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Programme Delivery Model

Broadband Delivery Programme

of funding for the Broadband Delivery Programme and also the capacity of the marketplace.

      • 7.2.7

        The selection of projects within the Broadband Delivery Programme started with the four Superfast Broadband Pilot locations: Cumbria, Herefordshire, North Yorkshire and the Highlands and Islands in Scotland. It is intended that these Pilots are to test a number of different aspects from how local bodies should approach working together, how to develop and structure comprehensive Local Broadband Plans, to how to address issues that will arise during the procurement of broadband solutions. The Pilots are continuing to develop and work alongside BDUK, and have proved to be a useful source of information which BDUK has been able to use to help shape its approach. The selection and commencement of additional broadband projects are not dependent upon the testing of delivery solutions in the Pilots.

      • 7.2.8

        BDUK issued guidance in March 2011 for local bodies to follow when submitting proposals for the selection of an additional set of local broadband projects for BDUK funding, with the selection process planned to complete at the end of May 2011. This will start the development of a more significant pipeline of projects and will signal confirmation to the market place that there is a significant opportunity here. After this date, BDUK will move away from „rounds‟ of project selection. Instead, BDUK will operate a continuous process where local bodies will bid for funding within their own timescales.

      • 7.2.9

        Not all projects that will deliver broadband solutions to rural and remote areas are within the direct ambit of the Broadband Delivery Programme. There are existing Superfast Broadband projects (e.g. in Cornwall) and potentially future projects (including some projects involving the procurement of public sector enterprise networks) that do not require funding from the Broadband Delivery Programme. BDUK will endeavour to share useful information from and with these projects so that the local bodies can benefit from each other.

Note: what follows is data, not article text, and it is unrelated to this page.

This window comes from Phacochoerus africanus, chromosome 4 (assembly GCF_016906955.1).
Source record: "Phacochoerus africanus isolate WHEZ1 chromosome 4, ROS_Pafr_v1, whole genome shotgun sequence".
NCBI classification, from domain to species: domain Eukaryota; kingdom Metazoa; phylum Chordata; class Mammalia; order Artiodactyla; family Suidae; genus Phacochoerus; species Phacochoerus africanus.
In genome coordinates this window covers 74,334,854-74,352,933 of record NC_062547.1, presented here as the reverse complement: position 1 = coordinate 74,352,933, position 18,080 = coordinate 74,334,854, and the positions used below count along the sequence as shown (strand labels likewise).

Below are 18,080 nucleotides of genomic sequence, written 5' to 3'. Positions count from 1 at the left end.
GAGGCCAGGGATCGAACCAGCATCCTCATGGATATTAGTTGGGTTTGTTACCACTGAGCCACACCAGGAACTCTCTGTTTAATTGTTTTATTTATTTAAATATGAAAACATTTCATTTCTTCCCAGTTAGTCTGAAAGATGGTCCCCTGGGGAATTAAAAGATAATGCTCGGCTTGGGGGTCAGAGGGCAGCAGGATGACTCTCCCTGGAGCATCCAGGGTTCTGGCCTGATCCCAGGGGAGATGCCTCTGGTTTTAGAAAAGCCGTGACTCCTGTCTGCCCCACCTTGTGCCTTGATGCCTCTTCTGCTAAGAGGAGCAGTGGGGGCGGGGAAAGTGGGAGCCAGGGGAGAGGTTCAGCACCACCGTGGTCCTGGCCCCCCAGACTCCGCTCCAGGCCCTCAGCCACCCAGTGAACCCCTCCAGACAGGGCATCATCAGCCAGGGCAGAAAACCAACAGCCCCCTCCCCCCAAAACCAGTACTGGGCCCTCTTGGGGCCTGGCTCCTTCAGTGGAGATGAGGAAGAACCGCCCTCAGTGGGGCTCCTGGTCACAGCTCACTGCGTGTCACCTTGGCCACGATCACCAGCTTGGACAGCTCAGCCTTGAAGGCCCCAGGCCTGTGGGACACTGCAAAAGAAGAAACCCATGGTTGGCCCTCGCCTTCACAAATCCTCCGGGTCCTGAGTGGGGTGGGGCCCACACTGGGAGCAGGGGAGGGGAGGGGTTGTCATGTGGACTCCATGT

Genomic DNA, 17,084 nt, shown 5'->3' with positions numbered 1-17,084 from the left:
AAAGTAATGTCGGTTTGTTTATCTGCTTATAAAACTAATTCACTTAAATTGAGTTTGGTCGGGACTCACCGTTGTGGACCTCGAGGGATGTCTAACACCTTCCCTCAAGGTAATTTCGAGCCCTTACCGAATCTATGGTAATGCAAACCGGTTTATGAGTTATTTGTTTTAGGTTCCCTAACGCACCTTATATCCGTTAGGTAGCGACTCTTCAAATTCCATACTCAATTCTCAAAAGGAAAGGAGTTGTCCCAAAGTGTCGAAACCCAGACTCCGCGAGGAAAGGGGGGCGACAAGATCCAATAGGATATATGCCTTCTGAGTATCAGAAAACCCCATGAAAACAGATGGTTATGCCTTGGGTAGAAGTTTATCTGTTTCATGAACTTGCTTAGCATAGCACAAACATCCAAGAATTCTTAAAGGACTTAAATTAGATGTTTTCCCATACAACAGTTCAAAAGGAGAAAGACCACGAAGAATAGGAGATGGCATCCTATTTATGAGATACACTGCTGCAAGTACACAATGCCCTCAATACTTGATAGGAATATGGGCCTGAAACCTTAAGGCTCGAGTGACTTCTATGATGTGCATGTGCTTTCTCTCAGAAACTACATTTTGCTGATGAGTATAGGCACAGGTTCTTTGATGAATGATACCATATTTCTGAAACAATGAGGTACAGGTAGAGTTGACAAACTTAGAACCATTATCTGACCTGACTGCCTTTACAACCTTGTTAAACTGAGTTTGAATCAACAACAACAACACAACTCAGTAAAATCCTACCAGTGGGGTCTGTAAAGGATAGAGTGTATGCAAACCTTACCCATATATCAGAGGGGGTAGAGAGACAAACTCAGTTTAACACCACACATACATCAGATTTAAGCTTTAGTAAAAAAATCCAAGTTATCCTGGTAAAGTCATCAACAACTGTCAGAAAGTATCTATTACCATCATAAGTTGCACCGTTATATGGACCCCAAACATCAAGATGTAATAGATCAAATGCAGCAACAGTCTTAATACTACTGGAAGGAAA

• 7.2.10

        Demand and registration. The level of demand from businesses and residential consumers can have a significant impact on the commercial viability of and hence the level of investment in broadband infrastructure. Demand for broadband services translates into the take-up of broadband packages from service providers, who in turn purchase wholesale access and services from suppliers. The ability to stimulate and register potential demand for broadband services prior to seeking bids for broadband solutions will reduce the level of public investment required. BDUK is pursuing ways to provide demand registration tools for local bodies to use during the development and early stages of sourcing. Once contracts for broadband solutions are awarded then local bodies, suppliers and service providers will be responsible for activities to convert potential demand into actual demand. Demand and registration is discussed further in section 9.

      • 7.2.11

        Market environment. The willingness and capacity of suppliers and service providers to participate in the procurement and delivery of local broadband projects is a key area. BDUK will co-ordinate the input of market place views and seek to address concerns in relation to the Programme. The Programme is in regular contact with the Broadband Stakeholder Group, and has an open door for any interested supplier of service provider to discuss issues.

      • 7.2.12

        Funding. A key role in the national delivery model for BDUK is as guardian of the Broadband Delivery Programme funding. BDUK are responsible for the allocation and distribution of the funding of the Broadband Delivery Programme to local bodies and Devolved Administrations. It is intended that the bulk of funding will be provided to local bodies and Devolved Administrations to contribute towards the capital investment required for the implementation of broadband infrastructure by suppliers. This is an important lever that BDUK has to encourage local bodies to work within the national approach. Local bodies are expected to source additional public funds to compliment this, including accessing EU funding and other local funding. Funding is discussed further in section 14.


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